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BC Studies no. 211 Autumn 2021

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The Front

The Front

Reconciliation Pole (2017)  

By 7idansuu (James M. Hart)


Exhibition, Film, and New Media Reviews

Exhibition, Film, and New Media Review

Monkey Beach

Cree and Métis director Loretta Todd’s Monkey Beach is a long-awaited adaptation of Haisla and Heitsulk writer Eden Robinson’s classic novel of the same name. And, in many ways, the film doesn’t disappoint. In Todd’s...

By Theresa Warburton

Exhibition, Film, and New Media Review

Celebrating the Indigenous-Filipino Community on Bainbridge Island and the Indigenous Women Who Brought it into Being: A Review of Honor Thy Mother

The field of Indigenous studies is being called on with urgency to listen to, center, and amplify the voices and experiences of multiracial, multiethnic Indigenous community members beyond whiteness, especially the important voices and experiences...

By Ashley Caranto Morford

Exhibition, Film, and New Media Review

Altering the Landscape of Our Memories: A Review of Indigenous Cities (Vancouver)

I came to x̌ʷay̓x̌ʷəy̓ as a child, not knowing her name, but knowing she had the strength to hold out sharp city noises and the tenderness to hold onto the shy wood duck. To me,...

By Nicole Jung

Exhibition, Film, and New Media Review

Sounds Japanese Canadian to Me

Sounds Japanese Canadian to Me is a monthly podcast on Japanese Canadian history and culture. Produced and hosted by Raymond Nakamura and staff of the Nikkei National Museum, the episodes are structured as a casual...

By Carin Holroyd

Book Reviews

Book Review

On the Cusp of Contact: Gender, Space and Race in the Colonization of British Columbia

No other historian has been able to capture the unique history and diversity of British Columbia as University of British Columbia professor emeritus Jean Barman, whose brilliant career is encapsulated in a select collection of...

By Chris Arnett

Book Review

Creating Indigenous Property: Power, Rights, and Relationships

Is it possible for two entirely different legal frameworks, built by ontologically diverse and frequently disparate parties, to coexist under one judicial system? This question would be difficult enough when considering two parties on equal...

By Christopher Martin

Book Review

The Theatre of Regret: Literature, Art, and the Politics of Reconciliation in Canada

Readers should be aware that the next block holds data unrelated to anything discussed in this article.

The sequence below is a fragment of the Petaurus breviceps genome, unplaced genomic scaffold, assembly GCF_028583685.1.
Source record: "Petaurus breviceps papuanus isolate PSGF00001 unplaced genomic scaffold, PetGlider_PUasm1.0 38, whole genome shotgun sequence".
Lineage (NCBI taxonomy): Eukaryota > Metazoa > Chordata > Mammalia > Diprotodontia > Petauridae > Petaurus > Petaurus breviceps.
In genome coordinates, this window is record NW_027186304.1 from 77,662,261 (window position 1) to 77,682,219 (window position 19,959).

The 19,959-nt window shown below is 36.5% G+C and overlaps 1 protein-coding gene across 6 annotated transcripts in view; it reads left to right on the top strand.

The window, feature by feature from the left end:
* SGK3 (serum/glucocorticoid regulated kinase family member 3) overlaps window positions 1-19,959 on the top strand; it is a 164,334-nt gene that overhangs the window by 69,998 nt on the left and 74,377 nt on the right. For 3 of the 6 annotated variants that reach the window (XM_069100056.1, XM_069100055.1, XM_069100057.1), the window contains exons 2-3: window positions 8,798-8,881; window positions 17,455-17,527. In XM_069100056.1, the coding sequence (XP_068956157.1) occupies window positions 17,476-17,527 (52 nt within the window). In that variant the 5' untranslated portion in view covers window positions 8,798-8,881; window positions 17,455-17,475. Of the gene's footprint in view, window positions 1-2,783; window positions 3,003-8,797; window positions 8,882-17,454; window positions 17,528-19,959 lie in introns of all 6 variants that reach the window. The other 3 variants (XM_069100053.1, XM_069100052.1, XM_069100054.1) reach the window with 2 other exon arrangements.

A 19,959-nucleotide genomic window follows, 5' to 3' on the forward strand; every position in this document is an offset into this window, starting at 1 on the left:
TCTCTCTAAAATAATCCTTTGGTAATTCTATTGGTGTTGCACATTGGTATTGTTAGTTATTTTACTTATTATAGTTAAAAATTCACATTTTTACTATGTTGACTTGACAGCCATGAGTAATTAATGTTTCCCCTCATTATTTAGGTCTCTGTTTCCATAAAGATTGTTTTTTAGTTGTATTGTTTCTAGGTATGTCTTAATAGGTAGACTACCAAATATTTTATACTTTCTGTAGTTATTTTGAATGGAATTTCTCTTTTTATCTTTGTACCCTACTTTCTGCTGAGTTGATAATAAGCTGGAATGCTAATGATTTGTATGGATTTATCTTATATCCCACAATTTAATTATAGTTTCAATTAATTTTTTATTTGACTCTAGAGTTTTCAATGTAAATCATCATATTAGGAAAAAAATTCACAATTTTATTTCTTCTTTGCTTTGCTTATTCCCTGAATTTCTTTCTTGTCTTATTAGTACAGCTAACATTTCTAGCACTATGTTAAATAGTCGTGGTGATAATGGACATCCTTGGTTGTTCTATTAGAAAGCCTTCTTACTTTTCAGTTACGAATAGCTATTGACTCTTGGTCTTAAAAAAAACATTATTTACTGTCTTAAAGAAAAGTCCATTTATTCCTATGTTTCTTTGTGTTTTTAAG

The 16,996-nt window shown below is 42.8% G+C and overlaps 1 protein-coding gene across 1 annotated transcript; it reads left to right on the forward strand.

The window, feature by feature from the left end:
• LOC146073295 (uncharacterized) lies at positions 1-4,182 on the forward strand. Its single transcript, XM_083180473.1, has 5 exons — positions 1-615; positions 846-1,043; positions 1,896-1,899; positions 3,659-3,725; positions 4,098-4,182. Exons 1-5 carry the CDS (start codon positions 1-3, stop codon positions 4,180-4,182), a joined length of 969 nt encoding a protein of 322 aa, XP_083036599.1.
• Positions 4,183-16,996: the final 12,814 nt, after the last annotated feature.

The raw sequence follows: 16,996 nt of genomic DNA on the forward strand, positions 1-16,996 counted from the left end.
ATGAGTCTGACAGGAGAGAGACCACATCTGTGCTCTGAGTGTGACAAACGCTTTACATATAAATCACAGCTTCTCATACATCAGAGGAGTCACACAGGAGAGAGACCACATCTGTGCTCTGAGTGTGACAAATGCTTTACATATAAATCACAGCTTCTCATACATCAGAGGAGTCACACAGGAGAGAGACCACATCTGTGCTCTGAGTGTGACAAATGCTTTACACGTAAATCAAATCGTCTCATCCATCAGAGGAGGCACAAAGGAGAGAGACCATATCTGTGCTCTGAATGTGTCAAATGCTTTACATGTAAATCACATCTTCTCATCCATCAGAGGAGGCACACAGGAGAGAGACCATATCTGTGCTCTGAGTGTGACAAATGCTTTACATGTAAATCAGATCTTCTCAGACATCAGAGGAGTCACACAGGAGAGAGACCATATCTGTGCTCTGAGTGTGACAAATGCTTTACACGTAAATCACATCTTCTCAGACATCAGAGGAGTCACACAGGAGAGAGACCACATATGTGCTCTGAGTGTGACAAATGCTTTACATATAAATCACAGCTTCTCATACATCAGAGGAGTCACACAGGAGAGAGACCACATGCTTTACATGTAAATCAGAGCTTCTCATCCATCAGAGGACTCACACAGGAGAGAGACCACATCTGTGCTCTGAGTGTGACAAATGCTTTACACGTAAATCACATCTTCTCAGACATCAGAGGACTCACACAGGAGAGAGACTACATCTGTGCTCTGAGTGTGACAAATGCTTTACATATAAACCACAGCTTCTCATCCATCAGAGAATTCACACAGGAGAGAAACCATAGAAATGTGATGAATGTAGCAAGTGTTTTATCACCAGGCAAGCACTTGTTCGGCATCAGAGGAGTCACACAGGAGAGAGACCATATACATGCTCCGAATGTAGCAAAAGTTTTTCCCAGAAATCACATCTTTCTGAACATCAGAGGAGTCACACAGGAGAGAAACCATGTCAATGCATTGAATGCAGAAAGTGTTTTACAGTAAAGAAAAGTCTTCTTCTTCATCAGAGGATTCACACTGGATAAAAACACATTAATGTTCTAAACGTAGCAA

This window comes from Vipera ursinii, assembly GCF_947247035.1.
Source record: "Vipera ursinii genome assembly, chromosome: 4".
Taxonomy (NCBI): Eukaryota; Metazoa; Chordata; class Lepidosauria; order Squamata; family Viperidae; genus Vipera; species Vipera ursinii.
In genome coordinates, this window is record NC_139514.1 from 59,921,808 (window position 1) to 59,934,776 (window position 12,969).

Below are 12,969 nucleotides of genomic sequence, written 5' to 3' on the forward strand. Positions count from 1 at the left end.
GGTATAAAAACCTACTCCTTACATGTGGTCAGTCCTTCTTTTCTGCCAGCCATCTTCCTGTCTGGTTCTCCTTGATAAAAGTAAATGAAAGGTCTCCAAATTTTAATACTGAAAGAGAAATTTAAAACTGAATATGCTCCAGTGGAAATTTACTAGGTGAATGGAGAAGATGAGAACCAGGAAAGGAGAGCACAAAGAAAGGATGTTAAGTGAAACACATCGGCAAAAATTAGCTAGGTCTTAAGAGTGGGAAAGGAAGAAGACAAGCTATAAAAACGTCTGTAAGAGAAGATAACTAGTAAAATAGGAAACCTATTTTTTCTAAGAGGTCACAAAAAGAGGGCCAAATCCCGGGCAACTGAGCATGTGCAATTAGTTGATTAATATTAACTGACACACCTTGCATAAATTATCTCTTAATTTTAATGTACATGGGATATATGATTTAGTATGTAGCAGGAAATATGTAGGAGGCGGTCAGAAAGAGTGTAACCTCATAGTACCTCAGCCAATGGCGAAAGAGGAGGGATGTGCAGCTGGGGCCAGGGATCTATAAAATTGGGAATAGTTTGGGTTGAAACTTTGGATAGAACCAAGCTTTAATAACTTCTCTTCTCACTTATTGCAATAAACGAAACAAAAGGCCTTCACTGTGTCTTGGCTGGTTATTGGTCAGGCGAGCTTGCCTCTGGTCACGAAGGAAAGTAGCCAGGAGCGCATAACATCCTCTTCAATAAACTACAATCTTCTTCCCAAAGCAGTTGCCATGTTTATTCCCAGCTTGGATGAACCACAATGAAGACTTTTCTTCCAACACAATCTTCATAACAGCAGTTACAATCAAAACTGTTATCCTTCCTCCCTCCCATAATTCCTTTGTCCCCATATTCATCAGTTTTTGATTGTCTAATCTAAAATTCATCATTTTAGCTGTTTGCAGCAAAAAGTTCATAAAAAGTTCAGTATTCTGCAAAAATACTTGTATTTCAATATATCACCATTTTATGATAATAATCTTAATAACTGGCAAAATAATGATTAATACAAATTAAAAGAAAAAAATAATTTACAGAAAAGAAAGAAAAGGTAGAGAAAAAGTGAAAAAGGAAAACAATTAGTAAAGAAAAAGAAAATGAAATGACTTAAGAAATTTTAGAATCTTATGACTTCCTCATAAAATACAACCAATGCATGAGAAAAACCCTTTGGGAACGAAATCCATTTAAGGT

In The Theatre of Regret: Literature, Art and the Politics of Reconciliation in Canada, David Gaertner, an academic author and settler-scholar, centres Indigenous literary and artistic works to contribute to critiques of reconciliation. The book is a...

By Christine Añonuevo

Book Review

Against the Current and Into the Light: Performing History and Land in Coast Salish Territories and Vancouver’s Stanley Park

Coast Salish Indigenous people never ceded their lands and resources to settlers and have always asserted their sovereignty. Over time, those assertions have taken various forms: petitions, protests, litigation. There have also been cultural assertions...

By Sean Kheraj

Book Review

Searching for Pitt Lake Gold: Facts and Fantasy in the Legend of Slumach

Searching for Pitt Lake Gold: Facts and Fantasy in the Legend of Slumach, from local historian Fred Braches, deconstructs the myth of Slumach’s lost gold mine. Perpetuated by a handful of “creative” journalists and seized...

By Alice Gorton

Book Review

Cataline: The Life of BC’s Legendary Packer

The early history of British Columbia is replete with enigmatic and unusual figures but few rival the man popularly known as Cataline. Anyone who has spent time exploring the history of the province will have...

By Christopher Herbert

Book Review

Fishes of the Salish Sea

Having studied fish for more than 40 years, I have accumulated more than 50 “fishes of…” books, latitudinally arranged on my office shelf, and none of them can compare in the quality, quantity, and aesthetics...